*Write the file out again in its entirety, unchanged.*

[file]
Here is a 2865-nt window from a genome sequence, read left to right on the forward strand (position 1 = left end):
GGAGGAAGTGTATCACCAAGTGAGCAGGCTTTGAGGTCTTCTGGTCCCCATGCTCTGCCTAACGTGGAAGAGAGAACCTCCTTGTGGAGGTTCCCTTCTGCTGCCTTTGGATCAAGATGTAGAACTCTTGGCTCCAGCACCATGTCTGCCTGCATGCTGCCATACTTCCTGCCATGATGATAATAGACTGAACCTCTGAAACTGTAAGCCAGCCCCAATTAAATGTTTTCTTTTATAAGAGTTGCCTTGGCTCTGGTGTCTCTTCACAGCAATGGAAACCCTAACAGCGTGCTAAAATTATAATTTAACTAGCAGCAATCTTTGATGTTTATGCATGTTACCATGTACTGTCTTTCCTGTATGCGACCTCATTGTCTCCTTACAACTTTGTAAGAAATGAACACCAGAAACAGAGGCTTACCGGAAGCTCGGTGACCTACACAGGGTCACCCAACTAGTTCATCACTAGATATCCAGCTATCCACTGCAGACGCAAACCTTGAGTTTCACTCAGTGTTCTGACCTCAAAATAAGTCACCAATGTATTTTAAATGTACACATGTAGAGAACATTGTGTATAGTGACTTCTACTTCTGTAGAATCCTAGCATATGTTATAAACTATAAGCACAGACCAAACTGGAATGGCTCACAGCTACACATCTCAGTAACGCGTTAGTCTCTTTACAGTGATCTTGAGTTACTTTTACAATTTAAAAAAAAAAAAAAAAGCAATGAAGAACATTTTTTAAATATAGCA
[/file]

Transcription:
Here is a 2865-nt window from a genome sequence, read left to right on the forward strand (position 1 = left end):
GGAGGAAGTGTATCACCAAGTGAGCAGGCTTTGAGGTCTTCTGGTCCCCATGCTCTGCCTAACGTGGAAGAGAGAACCTCCTTGTGGAGGTTCCCTTCTGCTGCCTTTGGATCAAGATGTAGAACTCTTGGCTCCAGCACCATGTCTGCCTGCATGCTGCCATACTTCCTGCCATGATGATAATAGACTGAACCTCTGAAACTGTAAGCCAGCCCCAATTAAATGTTTTCTTTTATAAGAGTTGCCTTGGCTCTGGTGTCTCTTCACAGCAATGGAAACCCTAACAGCGTGCTAAAATTATAATTTAACTAGCAGCAATCTTTGATGTTTATGCATGTTACCATGTACTGTCTTTCCTGTATGCGACCTCATTGTCTCCTTACAACTTTGTAAGAAATGAACACCAGAAACAGAGGCTTACCGGAAGCTCGGTGACCTACACAGGGTCACCCAACTAGTTCATCACTAGATATCCAGCTATCCACTGCAGACGCAAACCTTGAGTTTCACTCAGTGTTCTGACCTCAAAATAAGTCACCAATGTATTTTAAATGTACACATGTAGAGAACATTGTGTATAGTGACTTCTACTTCTGTAGAATCCTAGCATATGTTATAAACTATAAGCACAGACCAAACTGGAATGGCTCACAGCTACACATCTCAGTAACGCGTTAGTCTCTTTACAGTGATCTTGAGTTACTTTTACAATTTAAAAAAAAAAAAAAAAGCAATGAAGAACATTTTTTAAATATAGCA